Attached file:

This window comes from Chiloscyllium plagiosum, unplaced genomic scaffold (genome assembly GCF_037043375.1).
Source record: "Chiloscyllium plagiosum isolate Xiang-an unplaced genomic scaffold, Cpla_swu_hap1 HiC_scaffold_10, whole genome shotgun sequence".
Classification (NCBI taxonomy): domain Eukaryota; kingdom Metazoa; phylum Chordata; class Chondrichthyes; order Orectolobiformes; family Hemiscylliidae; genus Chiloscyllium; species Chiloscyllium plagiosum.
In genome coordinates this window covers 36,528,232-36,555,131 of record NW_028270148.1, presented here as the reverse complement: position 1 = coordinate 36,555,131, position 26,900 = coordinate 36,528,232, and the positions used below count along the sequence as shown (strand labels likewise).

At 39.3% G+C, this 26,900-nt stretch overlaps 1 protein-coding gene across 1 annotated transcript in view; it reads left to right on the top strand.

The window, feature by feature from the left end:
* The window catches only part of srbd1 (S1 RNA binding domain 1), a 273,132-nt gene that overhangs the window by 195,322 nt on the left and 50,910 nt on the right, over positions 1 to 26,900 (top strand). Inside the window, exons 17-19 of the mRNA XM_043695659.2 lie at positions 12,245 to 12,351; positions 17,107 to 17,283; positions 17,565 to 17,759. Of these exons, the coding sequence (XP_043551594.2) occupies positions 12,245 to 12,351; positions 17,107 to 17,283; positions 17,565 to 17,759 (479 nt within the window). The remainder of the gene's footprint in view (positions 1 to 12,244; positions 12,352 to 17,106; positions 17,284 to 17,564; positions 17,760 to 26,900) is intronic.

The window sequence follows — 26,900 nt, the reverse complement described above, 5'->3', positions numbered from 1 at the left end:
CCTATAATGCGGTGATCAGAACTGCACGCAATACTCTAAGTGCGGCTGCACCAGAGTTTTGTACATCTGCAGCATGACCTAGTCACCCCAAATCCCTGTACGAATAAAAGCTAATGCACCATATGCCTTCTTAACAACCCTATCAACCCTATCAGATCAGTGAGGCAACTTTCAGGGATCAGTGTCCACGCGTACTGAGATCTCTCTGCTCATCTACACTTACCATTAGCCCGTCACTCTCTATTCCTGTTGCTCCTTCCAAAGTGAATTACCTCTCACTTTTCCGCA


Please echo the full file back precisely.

This window comes from Chiloscyllium plagiosum, unplaced genomic scaffold (genome assembly GCF_037043375.1).
Source record: "Chiloscyllium plagiosum isolate Xiang-an unplaced genomic scaffold, Cpla_swu_hap1 HiC_scaffold_10, whole genome shotgun sequence".
Classification (NCBI taxonomy): domain Eukaryota; kingdom Metazoa; phylum Chordata; class Chondrichthyes; order Orectolobiformes; family Hemiscylliidae; genus Chiloscyllium; species Chiloscyllium plagiosum.
In genome coordinates this window covers 36,528,232-36,555,131 of record NW_028270148.1, presented here as the reverse complement: position 1 = coordinate 36,555,131, position 26,900 = coordinate 36,528,232, and the positions used below count along the sequence as shown (strand labels likewise).

At 39.3% G+C, this 26,900-nt stretch overlaps 1 protein-coding gene across 1 annotated transcript in view; it reads left to right on the top strand.

The window, feature by feature from the left end:
* The window catches only part of srbd1 (S1 RNA binding domain 1), a 273,132-nt gene that overhangs the window by 195,322 nt on the left and 50,910 nt on the right, over positions 1 to 26,900 (top strand). Inside the window, exons 17-19 of the mRNA XM_043695659.2 lie at positions 12,245 to 12,351; positions 17,107 to 17,283; positions 17,565 to 17,759. Of these exons, the coding sequence (XP_043551594.2) occupies positions 12,245 to 12,351; positions 17,107 to 17,283; positions 17,565 to 17,759 (479 nt within the window). The remainder of the gene's footprint in view (positions 1 to 12,244; positions 12,352 to 17,106; positions 17,284 to 17,564; positions 17,760 to 26,900) is intronic.

The window sequence follows — 26,900 nt, the reverse complement described above, 5'->3', positions numbered from 1 at the left end:
CCTATAATGCGGTGATCAGAACTGCACGCAATACTCTAAGTGCGGCTGCACCAGAGTTTTGTACATCTGCAGCATGACCTAGTCACCCCAAATCCCTGTACGAATAAAAGCTAATGCACCATATGCCTTCTTAACAACCCTATCAACCCTATCAGATCAGTGAGGCAACTTTCAGGGATCAGTGTCCACGCGTACTGAGATCTCTCTGCTCATCTACACTTACCATTAGCCCGTCACTCTCTATTCCTGTTGCTCCTTCCAAAGTGAATTACCTCTCACTTTTCCGCA